Thursday, August 14, 2008

Chabrol’s Cut

In 1906 Henry K. Thaw murdered his wife’s lover, Beaux-Arts architect Stanford White. That crime and the resulting trial of the six year old century have inspired several literary and dramatic adaptations. While E.L. Doctorow’s novel Ragtime and the subsequent film and musical are the best known, Claude Chabrol’s latest psychological drama also takes its initial kernel of inspiration from the White case. Opening Friday in New York, A Girl Cut in Two (trailer here) shares some elements of his great crime films, but has more in common with his psycho-sexually charged films like The Pleasure Party.

Charles Saint-Denis is a man who extracts as much pleasure as he can out of life. He is a successful, well-regarded novelist, with a low-stress wife on very good terms with his ambiguously affectionate editor. When he happens to meet Gabrielle Deneige, young woman building a television career on being cute rather than deep, he takes advantage of what chance offers. However, as he lures her deeper into 9 ½ Weeks style debauchery, she becomes more emotionally attached to the older man, which obviously will not do at all. After finding herself abruptly dropped by her lover, Deneige eventually succumbs to the advances of a conspicuously unstable, but filthy rich suitor, Paul Gaudens.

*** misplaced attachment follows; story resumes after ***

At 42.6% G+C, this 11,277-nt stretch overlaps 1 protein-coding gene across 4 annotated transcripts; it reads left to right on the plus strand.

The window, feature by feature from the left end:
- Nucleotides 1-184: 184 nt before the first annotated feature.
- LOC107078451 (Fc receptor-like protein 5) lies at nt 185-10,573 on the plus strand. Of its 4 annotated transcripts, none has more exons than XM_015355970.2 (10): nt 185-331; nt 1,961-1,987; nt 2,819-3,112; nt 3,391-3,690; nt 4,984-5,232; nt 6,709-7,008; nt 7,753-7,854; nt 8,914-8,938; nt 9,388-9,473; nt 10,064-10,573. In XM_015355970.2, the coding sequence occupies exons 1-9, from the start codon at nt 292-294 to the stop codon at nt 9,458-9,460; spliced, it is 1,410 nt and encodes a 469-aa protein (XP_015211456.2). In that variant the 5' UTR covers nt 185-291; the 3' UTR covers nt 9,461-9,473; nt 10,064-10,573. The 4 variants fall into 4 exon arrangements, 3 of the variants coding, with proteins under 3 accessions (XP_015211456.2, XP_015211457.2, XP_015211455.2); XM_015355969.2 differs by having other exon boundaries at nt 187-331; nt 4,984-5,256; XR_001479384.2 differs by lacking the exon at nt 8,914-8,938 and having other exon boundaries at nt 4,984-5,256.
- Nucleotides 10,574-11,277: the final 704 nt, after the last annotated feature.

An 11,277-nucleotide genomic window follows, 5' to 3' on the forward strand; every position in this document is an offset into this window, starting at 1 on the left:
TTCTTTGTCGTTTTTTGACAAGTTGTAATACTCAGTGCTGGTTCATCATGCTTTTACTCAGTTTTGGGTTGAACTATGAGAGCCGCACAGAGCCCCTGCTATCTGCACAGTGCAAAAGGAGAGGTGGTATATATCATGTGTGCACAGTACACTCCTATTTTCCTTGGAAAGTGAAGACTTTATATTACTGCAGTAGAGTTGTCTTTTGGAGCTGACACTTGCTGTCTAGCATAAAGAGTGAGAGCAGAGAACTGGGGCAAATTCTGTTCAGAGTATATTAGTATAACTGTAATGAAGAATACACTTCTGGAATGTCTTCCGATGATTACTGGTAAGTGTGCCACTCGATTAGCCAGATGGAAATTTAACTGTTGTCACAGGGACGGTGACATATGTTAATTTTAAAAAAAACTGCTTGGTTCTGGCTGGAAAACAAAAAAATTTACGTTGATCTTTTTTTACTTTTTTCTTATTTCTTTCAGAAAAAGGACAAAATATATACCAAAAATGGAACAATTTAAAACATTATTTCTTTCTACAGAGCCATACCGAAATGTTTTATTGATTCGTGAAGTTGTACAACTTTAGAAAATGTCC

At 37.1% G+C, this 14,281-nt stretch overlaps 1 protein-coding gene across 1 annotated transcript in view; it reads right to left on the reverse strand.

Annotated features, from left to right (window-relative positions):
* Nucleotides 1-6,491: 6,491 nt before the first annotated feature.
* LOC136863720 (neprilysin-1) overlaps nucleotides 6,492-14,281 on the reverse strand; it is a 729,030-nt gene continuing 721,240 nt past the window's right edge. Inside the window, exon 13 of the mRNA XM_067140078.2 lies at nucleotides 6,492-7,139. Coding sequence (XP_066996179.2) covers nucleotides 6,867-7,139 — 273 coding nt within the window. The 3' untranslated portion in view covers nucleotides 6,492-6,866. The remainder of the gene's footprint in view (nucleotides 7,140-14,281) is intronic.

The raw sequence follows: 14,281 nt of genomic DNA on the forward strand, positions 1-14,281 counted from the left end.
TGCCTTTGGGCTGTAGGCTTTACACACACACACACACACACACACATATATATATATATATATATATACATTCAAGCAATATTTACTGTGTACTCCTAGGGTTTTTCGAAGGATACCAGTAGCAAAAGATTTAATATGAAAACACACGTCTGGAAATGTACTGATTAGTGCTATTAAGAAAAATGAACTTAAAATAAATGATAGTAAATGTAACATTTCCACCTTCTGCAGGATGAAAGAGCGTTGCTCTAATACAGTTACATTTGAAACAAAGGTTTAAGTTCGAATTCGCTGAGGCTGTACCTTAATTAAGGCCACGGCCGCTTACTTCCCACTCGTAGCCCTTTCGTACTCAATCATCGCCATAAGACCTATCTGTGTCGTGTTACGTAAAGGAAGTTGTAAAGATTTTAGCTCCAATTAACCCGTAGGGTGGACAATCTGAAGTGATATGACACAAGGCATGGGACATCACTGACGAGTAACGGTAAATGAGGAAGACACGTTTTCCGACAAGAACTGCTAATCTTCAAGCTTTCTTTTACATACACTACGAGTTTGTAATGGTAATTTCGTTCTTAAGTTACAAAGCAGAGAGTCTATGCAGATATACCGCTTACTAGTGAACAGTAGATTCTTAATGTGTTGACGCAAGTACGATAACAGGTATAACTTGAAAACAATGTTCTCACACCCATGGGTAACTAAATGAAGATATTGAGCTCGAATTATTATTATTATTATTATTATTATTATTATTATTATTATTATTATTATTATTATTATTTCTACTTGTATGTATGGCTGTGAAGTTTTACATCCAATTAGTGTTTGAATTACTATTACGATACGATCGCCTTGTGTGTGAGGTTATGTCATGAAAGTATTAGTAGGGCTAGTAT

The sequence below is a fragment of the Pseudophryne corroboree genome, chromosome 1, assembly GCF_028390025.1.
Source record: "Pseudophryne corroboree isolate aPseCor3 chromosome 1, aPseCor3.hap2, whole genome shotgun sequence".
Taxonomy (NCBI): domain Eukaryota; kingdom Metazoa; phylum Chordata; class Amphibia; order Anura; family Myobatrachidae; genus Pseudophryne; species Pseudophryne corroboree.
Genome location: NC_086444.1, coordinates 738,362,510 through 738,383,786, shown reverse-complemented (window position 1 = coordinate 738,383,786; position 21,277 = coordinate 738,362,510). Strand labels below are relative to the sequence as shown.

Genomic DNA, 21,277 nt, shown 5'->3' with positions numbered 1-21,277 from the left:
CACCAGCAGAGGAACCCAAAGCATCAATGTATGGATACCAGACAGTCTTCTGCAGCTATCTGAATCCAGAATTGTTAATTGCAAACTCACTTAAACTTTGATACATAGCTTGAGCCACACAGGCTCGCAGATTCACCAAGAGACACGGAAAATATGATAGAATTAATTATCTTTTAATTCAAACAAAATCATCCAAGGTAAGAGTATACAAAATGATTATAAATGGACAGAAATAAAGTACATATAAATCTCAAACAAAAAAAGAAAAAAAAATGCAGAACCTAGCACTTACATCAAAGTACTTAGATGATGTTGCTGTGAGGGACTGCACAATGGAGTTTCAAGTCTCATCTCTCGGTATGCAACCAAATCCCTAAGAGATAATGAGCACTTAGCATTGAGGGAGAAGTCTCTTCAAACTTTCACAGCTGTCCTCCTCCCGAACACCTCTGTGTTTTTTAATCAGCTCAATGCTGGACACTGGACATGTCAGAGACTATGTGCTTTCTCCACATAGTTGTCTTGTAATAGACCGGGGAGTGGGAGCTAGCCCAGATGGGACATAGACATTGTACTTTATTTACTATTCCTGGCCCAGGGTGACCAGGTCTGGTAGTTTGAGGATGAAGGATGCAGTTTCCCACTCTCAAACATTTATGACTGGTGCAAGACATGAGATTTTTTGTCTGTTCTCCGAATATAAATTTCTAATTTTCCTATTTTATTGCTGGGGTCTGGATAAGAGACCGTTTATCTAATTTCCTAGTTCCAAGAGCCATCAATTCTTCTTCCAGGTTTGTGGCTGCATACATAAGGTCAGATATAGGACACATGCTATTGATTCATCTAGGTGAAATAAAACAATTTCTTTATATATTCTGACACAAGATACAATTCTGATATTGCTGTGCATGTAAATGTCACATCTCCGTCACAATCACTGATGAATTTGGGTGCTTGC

While Cut is a crime film of a sort, with Saint-Denis standing in for Stanford White, it is all about the build-up to the murder, with the scandalous trial coming as anti-climax, before a head-scratching denouement that only seems to serve the purpose of literally illustrating the film’s title (it is not what you might think, so do not consider that a spoiler).

Chabrol is a great director, and Cut hardly suggests it is time for him to retire. He handles the film’s adult themes quite deftly, conveying precisely what manner of lurid behavior is going on behind closed doors, without taking viewers inside to revel in the depravity. Chabrol also still shows a gift for crafting intense scenes, here abetted by Edouardo Serra’s cinematography and Matthieu Chabrol’s music, which both heighten the hot house atmosphere. He elicits some strong performances, particularly from François Berléand as the world-weary hedonist Saint-Denis and son Thomas Chabrol as a cold-blooded defense attorney.

Unfortunately, the screenplay has serious issues. Motivations are often vague at best, which creates problems of credibility. Five minutes with Gaudens should be sufficient to convince anyone he is bad news, yet Deneige marries him, albeit out of spite for Saint-Denis, only to be shocked by his capacity for violence later. Also, Cut places far too much significance on her name, which translates as “the snow,” as in pure as the driven.

Chabrol is still a world-class director. He just misfired in Cut. While there are flashes of his masterful skill in the film, compared to the rest of his filmography, it is a bit of a disappointment. It opens Friday in New York at the IFC Center.